Having faith in Calgary city core
The City of Calgary will exclude new ethnic and faith communities from growing and prospering within the civic core unless the Centre City Plan is amended, according to a study released today by Cardus, a think tank dedicated to the study of social architecture.
The Calgary City Soul project, Phase Two of which is released today, was conceived in September 2008 when we at Cardus noticed the Centre City Plan — a comprehensive, visionary planning document designed to attract up to 70,000 more residents into the civic core — had overlooked the city-building role that institutions of faith play.
It remains our belief this was not done through intention, but through simple oversight. Beliefs may be private or personal matters, but the institutions that nurture them have long been and remain public and part of, not apart from, the secular society government represents
Phase One of our study indicated that within the boundaries of the Centre City Plan (which redefined “downtown” Calgary), there are 25 spaces devoted to worship, mostly Christian churches and one Buddhist Temple.
There are no synagogues, mosques, Latter Day Saints, Sikh or Hindu temples now within the civic core.
Nor, as stated, did the Centre City Plan specify room for any of these or for new Christian institutions to serve those whom the plan hoped to entice into a revitalized core. Phase Two examined whether or not the current plan created the unintended consequence of social exclusion. Its conclusions indicate institutions of faith play a strong and vital role within the city’s social architecture not only for persons of faith but for all citizens.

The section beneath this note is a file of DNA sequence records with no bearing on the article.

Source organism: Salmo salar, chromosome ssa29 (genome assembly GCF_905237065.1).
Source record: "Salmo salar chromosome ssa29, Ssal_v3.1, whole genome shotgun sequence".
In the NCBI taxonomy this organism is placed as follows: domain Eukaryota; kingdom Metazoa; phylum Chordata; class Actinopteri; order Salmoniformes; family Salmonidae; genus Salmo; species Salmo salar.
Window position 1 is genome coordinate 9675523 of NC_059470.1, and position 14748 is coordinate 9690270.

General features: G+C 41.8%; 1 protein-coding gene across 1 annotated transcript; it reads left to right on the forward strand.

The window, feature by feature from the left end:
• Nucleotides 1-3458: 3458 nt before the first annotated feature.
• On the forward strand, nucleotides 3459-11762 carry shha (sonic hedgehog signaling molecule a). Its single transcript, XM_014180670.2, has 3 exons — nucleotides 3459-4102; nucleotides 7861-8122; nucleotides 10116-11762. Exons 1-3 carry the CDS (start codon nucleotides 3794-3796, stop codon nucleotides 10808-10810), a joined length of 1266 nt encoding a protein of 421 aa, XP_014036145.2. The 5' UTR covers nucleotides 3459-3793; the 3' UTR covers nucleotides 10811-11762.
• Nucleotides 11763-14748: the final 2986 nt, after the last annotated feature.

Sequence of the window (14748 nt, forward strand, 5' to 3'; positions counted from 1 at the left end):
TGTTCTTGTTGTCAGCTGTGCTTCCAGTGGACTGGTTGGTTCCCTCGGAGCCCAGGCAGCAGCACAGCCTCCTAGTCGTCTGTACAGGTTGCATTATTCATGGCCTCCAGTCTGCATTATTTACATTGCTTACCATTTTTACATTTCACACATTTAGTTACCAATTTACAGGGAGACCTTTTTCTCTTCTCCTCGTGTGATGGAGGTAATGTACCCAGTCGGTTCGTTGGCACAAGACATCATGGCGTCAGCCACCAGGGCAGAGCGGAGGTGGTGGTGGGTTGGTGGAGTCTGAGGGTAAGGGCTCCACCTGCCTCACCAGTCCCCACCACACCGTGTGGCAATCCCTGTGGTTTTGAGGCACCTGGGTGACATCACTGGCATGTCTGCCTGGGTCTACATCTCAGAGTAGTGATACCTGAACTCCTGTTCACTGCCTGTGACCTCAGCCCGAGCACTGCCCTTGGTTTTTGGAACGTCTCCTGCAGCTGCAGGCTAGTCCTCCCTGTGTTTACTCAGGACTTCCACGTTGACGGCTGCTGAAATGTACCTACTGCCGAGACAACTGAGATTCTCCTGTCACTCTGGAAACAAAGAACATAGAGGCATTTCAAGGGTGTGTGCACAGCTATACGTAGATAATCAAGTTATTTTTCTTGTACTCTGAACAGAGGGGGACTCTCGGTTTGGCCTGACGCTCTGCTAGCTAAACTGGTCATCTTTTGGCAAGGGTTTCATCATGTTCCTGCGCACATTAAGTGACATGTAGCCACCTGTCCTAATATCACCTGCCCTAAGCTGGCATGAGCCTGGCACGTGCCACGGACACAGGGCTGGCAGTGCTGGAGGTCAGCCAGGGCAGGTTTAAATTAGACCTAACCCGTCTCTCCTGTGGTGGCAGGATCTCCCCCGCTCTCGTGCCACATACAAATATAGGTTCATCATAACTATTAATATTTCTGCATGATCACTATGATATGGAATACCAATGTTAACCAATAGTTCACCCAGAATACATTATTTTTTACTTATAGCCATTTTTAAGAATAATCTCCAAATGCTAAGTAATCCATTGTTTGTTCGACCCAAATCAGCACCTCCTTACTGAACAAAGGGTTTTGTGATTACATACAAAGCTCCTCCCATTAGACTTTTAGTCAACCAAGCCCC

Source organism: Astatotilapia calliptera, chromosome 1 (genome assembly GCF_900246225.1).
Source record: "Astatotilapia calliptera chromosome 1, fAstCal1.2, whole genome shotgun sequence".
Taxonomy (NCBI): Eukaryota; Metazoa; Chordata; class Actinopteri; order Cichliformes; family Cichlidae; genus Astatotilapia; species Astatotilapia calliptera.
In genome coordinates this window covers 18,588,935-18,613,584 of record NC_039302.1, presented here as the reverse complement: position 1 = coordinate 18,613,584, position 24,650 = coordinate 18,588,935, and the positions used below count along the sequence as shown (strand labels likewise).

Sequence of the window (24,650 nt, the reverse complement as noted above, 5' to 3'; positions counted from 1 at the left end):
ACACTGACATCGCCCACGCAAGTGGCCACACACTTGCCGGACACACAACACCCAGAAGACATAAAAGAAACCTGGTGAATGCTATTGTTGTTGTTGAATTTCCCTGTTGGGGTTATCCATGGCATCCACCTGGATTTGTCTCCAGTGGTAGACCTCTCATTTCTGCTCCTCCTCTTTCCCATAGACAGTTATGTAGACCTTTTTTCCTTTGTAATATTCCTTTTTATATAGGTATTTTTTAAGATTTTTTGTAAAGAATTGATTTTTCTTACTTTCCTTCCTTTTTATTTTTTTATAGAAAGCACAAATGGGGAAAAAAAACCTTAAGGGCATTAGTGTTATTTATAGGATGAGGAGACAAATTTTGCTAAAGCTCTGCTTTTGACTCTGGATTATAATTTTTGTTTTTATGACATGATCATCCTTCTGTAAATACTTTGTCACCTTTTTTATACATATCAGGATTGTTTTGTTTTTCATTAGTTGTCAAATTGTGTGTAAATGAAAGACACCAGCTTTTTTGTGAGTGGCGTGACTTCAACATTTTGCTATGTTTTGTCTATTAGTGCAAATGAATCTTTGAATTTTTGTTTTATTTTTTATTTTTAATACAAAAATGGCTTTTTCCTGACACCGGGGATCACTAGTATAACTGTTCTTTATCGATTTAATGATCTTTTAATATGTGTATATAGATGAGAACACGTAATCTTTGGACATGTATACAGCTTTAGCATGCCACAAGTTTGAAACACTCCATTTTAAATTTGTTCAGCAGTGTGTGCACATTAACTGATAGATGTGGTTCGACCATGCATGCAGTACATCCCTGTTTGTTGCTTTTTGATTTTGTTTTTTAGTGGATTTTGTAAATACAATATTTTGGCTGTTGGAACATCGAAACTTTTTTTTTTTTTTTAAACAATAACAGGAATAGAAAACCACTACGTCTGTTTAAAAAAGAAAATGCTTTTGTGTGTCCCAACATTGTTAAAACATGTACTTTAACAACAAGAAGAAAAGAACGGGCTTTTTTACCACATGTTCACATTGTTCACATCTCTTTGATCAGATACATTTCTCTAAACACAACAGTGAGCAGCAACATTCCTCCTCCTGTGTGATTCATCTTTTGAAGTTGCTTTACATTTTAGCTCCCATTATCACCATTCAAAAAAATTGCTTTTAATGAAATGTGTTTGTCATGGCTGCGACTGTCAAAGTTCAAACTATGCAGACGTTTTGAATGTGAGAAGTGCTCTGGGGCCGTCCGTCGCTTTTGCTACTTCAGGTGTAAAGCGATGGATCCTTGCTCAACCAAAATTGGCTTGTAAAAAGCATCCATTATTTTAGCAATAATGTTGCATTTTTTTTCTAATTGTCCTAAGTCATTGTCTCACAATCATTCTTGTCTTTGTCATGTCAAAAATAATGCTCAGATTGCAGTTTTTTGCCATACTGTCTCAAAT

The Cardus think-tank recommends Calgary amend their City Plan to recognize the vital role that institutions of faith play in a great city.
Further, the demographic makeup of the civic core is significantly different from the city’s overall demographics and bears more resemblance to the “old” Calgary than the “new” Calgary.
The changing nature of our society is vividly outlined in census data showing that prior to 1961, 83% of immigrants to Calgary were of a defined Christian background. Of these, 44% were Protestant and 33% Catholic; 1% were Jewish; 1% Buddhist; and the Muslim, Sikh and Hindu immigration numbers were so negligible they were recorded as 0%. The latest census data available in terms of faith affiliation (2001) outlines a dramatic shift that has fundamentally altered the nature of our city and its cultural influencers.
Muslims now represent the second largest immigrant faith group (14%), trailing only Catholics at 26%. Protestant numbers have plummeted to 12%, ahead of Sikhs at 7%, Buddhists at 5% and Hindus at 3%. Jewish immigration remains at 1%. The percentage of Christians immigrating to Calgary has dropped in 40 years from 83% to 49%. Should this trend continue for the next 20 years, only 32% of new immigrants to Calgary will be Christian while as many as one in four may be Muslim and one in 10 Sikh. It is not unreasonable to anticipate new numbers will show a continuation of these trends.
While the nature of Calgary’s faith affiliation has changed significantly, faith continues to be an identifying cultural characteristic in the lives of 8 in 10 Calgarians.
The one-in-four of the city’s citizens who attend an institution of faith on a weekly basis — a considerable commitment — represent roughly nine unique sold-out crowds at McMahon Stadium or two unique sell-outs a day, seven days a week at the Saddledome.
We recommend, therefore, that the city amend the Centre City Plan to recognize the vital role that institutions of faith play in the social architecture of a great city.
– Michael Van Pelt is president of Cardus.
Read the original article at http://www.calgarysun.com/2011/10/09/van-pelt-having-faith-in-our-city-core